A billion-dollar leader in the manufacture and distribution of automotive parts and associated products was operating under a decentralized management model.
This decentralized methodology was leading to significant challenges with the implementation of an efficient ERP system. Multiple part numbers for similar products had resulted in several different live SKU lists and an inability to easily aggregate annual spend and leverage this for greater discounts and buying power.
Administration and financial support roles were duplicated, with six financial VPs across the 19 business units. Many admin functions were less-than-full-day roles and there was a general level of inefficiency.
Executive management was struggling to secure timely data from all sites. It was proving extremely difficult to produce suitable KPIs to steer the business. The lack of BU integration prevented drill down across the different units, despite many similar functions. Cost comparison was difficult and required extensive and labor-intensive manipulation of data.
Buying functions were also decentralized. Each BU had its own SKU numbering system leading to duplicated SKUs for identical products. This in turn was resulting in different business units paying different prices for the same product. Increased leverage with bulk buying was nearly impossible for all but major steel purchases.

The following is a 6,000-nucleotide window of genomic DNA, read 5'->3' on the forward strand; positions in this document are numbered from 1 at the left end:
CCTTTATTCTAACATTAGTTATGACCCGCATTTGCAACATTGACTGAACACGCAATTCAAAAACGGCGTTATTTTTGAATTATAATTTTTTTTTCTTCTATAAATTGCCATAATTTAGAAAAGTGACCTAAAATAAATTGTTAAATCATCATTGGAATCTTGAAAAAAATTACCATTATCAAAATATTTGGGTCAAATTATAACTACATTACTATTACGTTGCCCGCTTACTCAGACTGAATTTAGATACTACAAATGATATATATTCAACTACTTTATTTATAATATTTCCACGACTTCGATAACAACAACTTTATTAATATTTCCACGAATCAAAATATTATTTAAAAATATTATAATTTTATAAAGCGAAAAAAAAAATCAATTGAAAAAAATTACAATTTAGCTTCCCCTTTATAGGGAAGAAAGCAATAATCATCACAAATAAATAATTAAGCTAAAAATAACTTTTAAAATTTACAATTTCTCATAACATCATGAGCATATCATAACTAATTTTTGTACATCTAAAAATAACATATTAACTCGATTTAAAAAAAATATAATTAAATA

The lack of consolidated data was preventing any form of meaningful forecasting of demand. Some products were ordered for one BU while being overstocked in another BU.
Different approaches to financial reporting and different charts of accounts meant consolidation was time consuming and prone to errors.
All 19 BU SKU lists were rationalized, and similar products were aggregated and given the same SKU number.
All charts of accounts were rationalized with one consolidated set produced and each BU using a sub-set. Consolidation was automated and streamlined.
Job functions in admin and support were detailed. A database was developed with skill requirements for each position clearly defined. Activity lists were produced with annual volumes of work by task and these were matched with expected production rates. Correct staffing levels were set resulting in a 44% head-count reduction.
Existing staff were skill-assessed and matched for best-fit with new job roles and functions allowing for better selection of staff fit for the roles.
An aggregated spend analysis was created and was used to drive down annual spend by over 9%.
New corporate KPIs were developed and supported by timely BU data.
Redundant roles across BUs were eliminated and the reporting structures were clearly defined.